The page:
Ag Weather Forum

No Prairies Drought This Year

Bryce Anderson
By  Bryce Anderson , DTN Senior Ag Meteorologist
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Very scattered sections of northern Alberta, southern Saskatchewan and south-central Manitoba are the only locales across the Canadian Prairies with below-average precipitation in the 2016 crop year. (AAFC graphic by Nick Scalise)

A look at June 25-August 23, 2016, precipitation totals relative to average in the Canadian Prairies commands a double-take. This time frame, which basically takes in July and August, has some almost unheard-of totals versus average.

Check these departures from average out: southern Alberta, from 80 to more than 120 millimeters above average. The conversion from millimeters to inches is 25 mm equals 1 inch -- so we are talking about 3 to probably 5 inches or more above average in a two-month period. And, in western and central Saskatchewan it's the same thing. Much of western Saskatchewan has taken in more than 120 mm, or more than 5 inches, above average. Eastern Saskatchewan and western Manitoba -- same thing. The rest of Manitoba, southern and northwestern Saskatchewan, and central Alberta have departures generally of 20-60 mm or about 1-2.5 inches above average.

In fact, you have to look very closely to find areas where precipitation was below normal this season. Northern Alberta (Peace River), southeastern Saskatchewan and south-central Manitoba pretty much take it when it comes to dryness in western Canada.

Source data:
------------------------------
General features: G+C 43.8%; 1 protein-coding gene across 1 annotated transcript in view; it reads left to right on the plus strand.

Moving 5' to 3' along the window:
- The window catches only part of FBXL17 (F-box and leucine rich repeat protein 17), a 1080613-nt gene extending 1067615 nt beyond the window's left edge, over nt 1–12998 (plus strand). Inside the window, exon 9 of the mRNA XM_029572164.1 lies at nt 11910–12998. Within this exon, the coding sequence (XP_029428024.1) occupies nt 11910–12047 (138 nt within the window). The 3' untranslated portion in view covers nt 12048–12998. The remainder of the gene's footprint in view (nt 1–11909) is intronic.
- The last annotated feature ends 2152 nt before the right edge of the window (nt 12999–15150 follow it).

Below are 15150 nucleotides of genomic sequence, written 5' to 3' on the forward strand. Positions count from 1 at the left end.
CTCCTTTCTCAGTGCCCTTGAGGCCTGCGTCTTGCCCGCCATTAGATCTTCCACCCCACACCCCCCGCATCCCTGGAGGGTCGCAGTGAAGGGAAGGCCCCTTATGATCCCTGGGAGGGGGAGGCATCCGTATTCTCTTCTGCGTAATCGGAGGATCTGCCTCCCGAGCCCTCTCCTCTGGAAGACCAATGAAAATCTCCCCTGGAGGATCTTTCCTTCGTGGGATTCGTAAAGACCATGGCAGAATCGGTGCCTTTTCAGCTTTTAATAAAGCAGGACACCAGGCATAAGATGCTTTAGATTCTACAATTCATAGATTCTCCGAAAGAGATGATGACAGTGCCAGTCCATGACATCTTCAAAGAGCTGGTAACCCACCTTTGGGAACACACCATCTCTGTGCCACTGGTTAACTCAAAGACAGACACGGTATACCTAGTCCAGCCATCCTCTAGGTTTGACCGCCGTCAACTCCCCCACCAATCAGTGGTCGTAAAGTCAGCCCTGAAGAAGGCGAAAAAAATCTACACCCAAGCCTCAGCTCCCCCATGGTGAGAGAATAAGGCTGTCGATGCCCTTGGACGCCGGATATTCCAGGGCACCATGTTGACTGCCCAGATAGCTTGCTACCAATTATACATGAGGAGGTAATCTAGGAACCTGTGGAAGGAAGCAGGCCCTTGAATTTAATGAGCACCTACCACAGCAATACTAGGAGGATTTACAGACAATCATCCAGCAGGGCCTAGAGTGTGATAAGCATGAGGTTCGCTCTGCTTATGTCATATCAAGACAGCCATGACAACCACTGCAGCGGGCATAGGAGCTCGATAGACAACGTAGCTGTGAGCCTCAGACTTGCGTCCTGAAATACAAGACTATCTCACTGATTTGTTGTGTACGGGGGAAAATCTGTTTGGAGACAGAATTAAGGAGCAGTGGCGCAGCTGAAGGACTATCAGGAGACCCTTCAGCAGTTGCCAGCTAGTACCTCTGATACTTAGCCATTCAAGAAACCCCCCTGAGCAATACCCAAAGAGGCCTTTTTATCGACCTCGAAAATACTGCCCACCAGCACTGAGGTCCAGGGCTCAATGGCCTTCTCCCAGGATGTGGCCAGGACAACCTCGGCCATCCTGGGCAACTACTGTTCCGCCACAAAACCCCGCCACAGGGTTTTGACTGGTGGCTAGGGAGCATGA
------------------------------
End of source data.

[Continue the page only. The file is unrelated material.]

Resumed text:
The next seven days still feature an active pattern -- maybe not as wet as the wettest portions of the Prairies, but still with at least light precipitation. Moderate to heavy totals are indicated for western and northern Alberta and northern Saskatchewan, with light totals elsewhere. But, going into a usually-active time of the year for harvest, even light moisture can be an issue.

The summary line from this week's Saskatchewan crop report summed things up very well:

"The majority of crop damage this past week was caused by excess moisture, strong winds, lodging and diseases such as fusarium head blight, sclerotinia and mould. Many fields remain soft and field access will be an issue in some areas."

Bryce Anderson can be reached at

Twitter @BAndersonDTN



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